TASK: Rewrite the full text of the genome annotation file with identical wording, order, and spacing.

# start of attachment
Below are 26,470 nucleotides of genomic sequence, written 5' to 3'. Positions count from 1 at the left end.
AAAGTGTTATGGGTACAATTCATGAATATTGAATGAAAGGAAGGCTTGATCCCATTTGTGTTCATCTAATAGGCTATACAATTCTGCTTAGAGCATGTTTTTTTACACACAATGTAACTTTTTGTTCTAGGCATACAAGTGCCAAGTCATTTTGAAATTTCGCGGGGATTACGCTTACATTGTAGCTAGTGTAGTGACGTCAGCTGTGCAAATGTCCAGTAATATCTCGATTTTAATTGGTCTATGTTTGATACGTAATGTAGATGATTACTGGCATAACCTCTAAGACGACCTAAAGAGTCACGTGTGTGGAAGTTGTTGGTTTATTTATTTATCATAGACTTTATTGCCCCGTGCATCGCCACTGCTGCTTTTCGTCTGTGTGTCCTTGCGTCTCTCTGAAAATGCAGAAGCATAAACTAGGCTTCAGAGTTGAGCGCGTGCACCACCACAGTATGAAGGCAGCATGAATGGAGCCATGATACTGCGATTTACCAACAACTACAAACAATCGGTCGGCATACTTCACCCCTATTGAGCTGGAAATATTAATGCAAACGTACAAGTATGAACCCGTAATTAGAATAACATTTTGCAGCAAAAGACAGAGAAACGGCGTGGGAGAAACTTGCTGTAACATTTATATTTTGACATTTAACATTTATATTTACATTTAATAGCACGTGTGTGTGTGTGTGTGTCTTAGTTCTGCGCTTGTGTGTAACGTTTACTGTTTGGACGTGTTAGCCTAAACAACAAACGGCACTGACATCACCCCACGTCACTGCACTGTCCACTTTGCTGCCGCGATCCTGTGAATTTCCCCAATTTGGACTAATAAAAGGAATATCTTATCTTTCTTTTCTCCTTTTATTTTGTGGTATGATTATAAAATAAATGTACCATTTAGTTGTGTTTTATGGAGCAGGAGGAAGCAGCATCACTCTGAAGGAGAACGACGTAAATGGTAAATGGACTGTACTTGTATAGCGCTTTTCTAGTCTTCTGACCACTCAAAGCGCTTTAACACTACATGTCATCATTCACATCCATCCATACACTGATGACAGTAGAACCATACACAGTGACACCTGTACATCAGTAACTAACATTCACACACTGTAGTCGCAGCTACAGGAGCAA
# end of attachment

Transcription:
Below are 26,470 nucleotides of genomic sequence, written 5' to 3'. Positions count from 1 at the left end.
AAAGTGTTATGGGTACAATTCATGAATATTGAATGAAAGGAAGGCTTGATCCCATTTGTGTTCATCTAATAGGCTATACAATTCTGCTTAGAGCATGTTTTTTTACACACAATGTAACTTTTTGTTCTAGGCATACAAGTGCCAAGTCATTTTGAAATTTCGCGGGGATTACGCTTACATTGTAGCTAGTGTAGTGACGTCAGCTGTGCAAATGTCCAGTAATATCTCGATTTTAATTGGTCTATGTTTGATACGTAATGTAGATGATTACTGGCATAACCTCTAAGACGACCTAAAGAGTCACGTGTGTGGAAGTTGTTGGTTTATTTATTTATCATAGACTTTATTGCCCCGTGCATCGCCACTGCTGCTTTTCGTCTGTGTGTCCTTGCGTCTCTCTGAAAATGCAGAAGCATAAACTAGGCTTCAGAGTTGAGCGCGTGCACCACCACAGTATGAAGGCAGCATGAATGGAGCCATGATACTGCGATTTACCAACAACTACAAACAATCGGTCGGCATACTTCACCCCTATTGAGCTGGAAATATTAATGCAAACGTACAAGTATGAACCCGTAATTAGAATAACATTTTGCAGCAAAAGACAGAGAAACGGCGTGGGAGAAACTTGCTGTAACATTTATATTTTGACATTTAACATTTATATTTACATTTAATAGCACGTGTGTGTGTGTGTGTGTCTTAGTTCTGCGCTTGTGTGTAACGTTTACTGTTTGGACGTGTTAGCCTAAACAACAAACGGCACTGACATCACCCCACGTCACTGCACTGTCCACTTTGCTGCCGCGATCCTGTGAATTTCCCCAATTTGGACTAATAAAAGGAATATCTTATCTTTCTTTTCTCCTTTTATTTTGTGGTATGATTATAAAATAAATGTACCATTTAGTTGTGTTTTATGGAGCAGGAGGAAGCAGCATCACTCTGAAGGAGAACGACGTAAATGGTAAATGGACTGTACTTGTATAGCGCTTTTCTAGTCTTCTGACCACTCAAAGCGCTTTAACACTACATGTCATCATTCACATCCATCCATACACTGATGACAGTAGAACCATACACAGTGACACCTGTACATCAGTAACTAACATTCACACACTGTAGTCGCAGCTACAGGAGCAA